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With his disciples gathered around him, Jesus partakes of his Last Supper. The meal, in this late-15th-century painting (now in a private collection) by the Spanish artist known only as the Master of Perea, consists of lamb, unleavened bread and wine—all elements of the Seder feast celebrated on the first night of the Jewish Passover festival. The Gospels of Matthew, Mark and Luke appear to present Jesus’ Last Supper as a Seder. In John, however, the seven-day Passover festival does not begin until after Jesus is crucified; thus, the Last Supper, which John never mentions, could not have been a Seder.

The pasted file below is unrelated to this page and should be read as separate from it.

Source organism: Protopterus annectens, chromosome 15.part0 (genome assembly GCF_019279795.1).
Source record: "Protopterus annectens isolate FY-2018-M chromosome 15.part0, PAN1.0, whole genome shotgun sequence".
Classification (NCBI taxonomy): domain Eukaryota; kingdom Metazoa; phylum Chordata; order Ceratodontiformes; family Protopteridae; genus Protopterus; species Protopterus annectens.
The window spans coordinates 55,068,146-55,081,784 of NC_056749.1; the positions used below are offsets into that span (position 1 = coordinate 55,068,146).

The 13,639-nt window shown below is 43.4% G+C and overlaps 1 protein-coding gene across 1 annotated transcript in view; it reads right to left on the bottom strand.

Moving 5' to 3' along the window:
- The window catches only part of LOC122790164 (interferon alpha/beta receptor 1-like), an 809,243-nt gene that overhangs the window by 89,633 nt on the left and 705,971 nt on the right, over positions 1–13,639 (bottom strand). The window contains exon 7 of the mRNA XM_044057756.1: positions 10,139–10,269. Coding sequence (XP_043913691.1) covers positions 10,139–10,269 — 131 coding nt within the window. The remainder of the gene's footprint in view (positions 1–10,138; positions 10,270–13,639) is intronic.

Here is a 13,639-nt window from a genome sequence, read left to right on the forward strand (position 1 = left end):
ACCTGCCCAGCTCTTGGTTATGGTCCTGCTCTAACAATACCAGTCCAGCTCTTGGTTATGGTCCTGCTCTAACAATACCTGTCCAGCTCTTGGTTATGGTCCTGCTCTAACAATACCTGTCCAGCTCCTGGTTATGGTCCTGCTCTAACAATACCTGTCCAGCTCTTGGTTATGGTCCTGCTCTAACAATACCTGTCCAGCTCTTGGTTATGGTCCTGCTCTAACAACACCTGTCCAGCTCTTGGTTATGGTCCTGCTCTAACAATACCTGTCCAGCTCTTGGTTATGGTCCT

In the accompanying article, Jonathan Klawans suggests that the Passover Seder as we know it developed only after the time of Jesus, and after the Romans destroyed the Jerusalem Temple.